Stocks Suffer Year's Worst Day on Jobs Report

(Image credit: Richard Drew/AP Photo)

After a dismal May jobs report, U.S. stocks had their worst day in 2012, erasing the gains for the year and touching lows for a number of benchmarks.

The S&P 500 index fell nearly 2.5 percent to 1,278 as the tech-heavy Nasdaq fell over 2.8 percent to 2,747. The Nasdaq had its worst start to June on a point basis ever.

The Dow Jones industrial average had its worst close since November 2011 and is now negative for the year. The Dow fell over 2.2 percent to 12,117.

Paul Larson, chief equities strategist with investment firm Morningstar, said while investor anxiety has sprung from a number of sources of late, today's jobs report tipped the scales toward red.

The Labor Department reported the U.S. economy added 69,000 jobs in May, fewer than the 150,000 many economists had expected, and the unemployment rate rose to 8.2 percent.

Concern about Europe's debt crisis and whether Greece will leave the euro zone currency union have clouded the U.S. economic recovery for the past several months.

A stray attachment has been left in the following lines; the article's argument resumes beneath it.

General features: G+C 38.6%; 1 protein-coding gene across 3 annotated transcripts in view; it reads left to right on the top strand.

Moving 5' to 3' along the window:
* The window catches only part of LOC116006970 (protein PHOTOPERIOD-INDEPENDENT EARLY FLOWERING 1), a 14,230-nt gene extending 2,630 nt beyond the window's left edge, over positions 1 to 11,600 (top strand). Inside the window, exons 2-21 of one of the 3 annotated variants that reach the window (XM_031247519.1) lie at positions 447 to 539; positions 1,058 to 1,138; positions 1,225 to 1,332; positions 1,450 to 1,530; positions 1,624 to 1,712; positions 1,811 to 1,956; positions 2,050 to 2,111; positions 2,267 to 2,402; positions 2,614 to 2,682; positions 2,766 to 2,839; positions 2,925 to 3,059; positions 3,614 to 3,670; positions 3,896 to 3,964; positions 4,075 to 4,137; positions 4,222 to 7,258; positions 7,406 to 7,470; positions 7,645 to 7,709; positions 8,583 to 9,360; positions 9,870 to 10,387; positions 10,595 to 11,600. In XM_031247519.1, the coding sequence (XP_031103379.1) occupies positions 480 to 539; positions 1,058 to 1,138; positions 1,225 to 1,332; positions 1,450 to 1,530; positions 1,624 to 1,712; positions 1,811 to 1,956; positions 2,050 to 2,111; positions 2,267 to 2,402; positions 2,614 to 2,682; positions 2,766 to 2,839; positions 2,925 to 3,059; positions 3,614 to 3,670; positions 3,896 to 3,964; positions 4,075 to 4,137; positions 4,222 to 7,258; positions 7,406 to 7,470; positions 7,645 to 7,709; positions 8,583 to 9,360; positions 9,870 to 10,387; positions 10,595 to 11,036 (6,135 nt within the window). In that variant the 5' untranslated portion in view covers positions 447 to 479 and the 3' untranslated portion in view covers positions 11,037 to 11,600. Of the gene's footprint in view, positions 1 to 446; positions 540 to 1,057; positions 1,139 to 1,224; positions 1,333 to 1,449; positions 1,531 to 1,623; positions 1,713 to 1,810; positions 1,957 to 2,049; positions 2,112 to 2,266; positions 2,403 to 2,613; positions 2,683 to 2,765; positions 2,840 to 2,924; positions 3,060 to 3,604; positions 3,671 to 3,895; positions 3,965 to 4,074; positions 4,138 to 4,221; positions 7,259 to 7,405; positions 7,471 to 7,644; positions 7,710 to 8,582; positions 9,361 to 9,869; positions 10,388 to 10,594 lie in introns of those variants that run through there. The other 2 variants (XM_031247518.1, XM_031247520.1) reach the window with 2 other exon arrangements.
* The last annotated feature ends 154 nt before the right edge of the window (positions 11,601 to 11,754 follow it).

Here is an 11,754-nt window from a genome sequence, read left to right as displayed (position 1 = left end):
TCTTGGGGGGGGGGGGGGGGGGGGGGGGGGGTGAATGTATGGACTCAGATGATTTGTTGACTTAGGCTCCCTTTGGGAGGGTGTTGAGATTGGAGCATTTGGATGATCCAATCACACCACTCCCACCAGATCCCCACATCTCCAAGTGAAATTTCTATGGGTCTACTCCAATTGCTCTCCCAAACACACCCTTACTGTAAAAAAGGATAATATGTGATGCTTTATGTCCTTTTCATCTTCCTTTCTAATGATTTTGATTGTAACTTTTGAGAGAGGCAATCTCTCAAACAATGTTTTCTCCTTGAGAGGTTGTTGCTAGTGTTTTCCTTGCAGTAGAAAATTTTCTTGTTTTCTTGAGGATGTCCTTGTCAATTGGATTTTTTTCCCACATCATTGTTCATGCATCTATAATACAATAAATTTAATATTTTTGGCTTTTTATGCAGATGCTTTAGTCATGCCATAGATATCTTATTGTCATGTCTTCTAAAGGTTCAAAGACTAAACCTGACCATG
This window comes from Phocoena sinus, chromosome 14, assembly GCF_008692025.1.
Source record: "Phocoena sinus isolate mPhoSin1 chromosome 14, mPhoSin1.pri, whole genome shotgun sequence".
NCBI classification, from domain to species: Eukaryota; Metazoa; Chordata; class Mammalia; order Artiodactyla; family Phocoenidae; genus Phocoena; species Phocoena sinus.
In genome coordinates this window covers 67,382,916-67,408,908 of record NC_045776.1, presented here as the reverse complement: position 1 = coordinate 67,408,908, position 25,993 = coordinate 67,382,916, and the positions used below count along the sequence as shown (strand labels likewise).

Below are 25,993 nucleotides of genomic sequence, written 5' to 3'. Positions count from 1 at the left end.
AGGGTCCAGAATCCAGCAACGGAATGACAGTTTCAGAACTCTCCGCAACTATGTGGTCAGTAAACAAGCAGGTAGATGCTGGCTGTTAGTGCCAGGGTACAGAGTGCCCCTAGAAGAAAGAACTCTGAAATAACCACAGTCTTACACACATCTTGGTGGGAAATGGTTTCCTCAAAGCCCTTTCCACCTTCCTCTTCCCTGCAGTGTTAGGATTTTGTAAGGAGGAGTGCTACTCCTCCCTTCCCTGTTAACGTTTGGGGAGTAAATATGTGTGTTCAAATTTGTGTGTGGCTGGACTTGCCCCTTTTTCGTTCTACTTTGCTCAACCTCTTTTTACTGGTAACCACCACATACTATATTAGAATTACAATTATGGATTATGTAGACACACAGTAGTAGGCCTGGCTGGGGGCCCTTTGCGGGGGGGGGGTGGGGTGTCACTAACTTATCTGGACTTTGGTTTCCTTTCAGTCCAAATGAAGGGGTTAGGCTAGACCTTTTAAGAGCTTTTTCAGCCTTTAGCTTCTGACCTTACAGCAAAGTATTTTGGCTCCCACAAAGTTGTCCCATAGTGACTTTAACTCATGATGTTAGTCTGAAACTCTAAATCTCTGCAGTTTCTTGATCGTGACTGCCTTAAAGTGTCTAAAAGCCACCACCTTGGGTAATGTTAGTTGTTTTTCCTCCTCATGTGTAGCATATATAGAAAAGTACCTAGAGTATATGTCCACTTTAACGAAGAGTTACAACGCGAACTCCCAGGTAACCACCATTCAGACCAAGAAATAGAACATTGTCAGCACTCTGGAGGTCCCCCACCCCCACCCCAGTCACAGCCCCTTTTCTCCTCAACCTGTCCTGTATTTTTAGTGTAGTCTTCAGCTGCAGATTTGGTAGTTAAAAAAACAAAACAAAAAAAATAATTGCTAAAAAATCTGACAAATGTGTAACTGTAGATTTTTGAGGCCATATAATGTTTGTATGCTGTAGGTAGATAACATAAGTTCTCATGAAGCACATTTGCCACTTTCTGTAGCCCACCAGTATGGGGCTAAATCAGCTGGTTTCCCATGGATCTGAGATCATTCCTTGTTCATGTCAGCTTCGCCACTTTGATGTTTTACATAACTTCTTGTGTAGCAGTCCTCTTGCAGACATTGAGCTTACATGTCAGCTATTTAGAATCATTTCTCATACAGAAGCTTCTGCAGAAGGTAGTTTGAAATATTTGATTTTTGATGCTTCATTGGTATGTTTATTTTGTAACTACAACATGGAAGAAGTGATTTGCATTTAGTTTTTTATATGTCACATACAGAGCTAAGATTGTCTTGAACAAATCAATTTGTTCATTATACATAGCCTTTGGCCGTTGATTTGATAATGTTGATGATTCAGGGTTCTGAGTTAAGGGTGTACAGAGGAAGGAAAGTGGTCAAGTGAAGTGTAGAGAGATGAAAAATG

"The market is on edge beacuse of that and today we find that the economic recovery here in the  United States while still progressing, is recovering quite anemically," Larson said.

The S&P 500, which is up only 1.6 percent year to date, had its worst day of 2012. Its second worst day was April 10, when the index fell over 1.7 percent.

While the market's day was disappointing, today still "pales in comparison" to the second half of last year. The S&P 500's worst day in 2011 was on August 8 last year. That's when the index dropped almost 6.6 percent.

"It was a bad day today, but in terms of market corrections this was relatively mild," Laron said, adding that it was "a mild earthquake" and "not a tragic disaster."

Mike Gibbs, co-head of Raymond James' equity advisory group, said today's trading was more worrisome.

He pointed to the fact that S&P 500 closed below its 200-day moving average, a common benchmark, which most recently was 1284.

The weak PMI manufacturing data from China and several European countries was caused concerns before the markets opened, then the U.S. jobs numbers "woefully missed."

Trading volume was also high and showed "conviction on the part of the seller," indicative of troubled investors.

"When market is already on fragile footing, with weak data and several things hitting market at one time, it was tough to hang on," Gibbs said.

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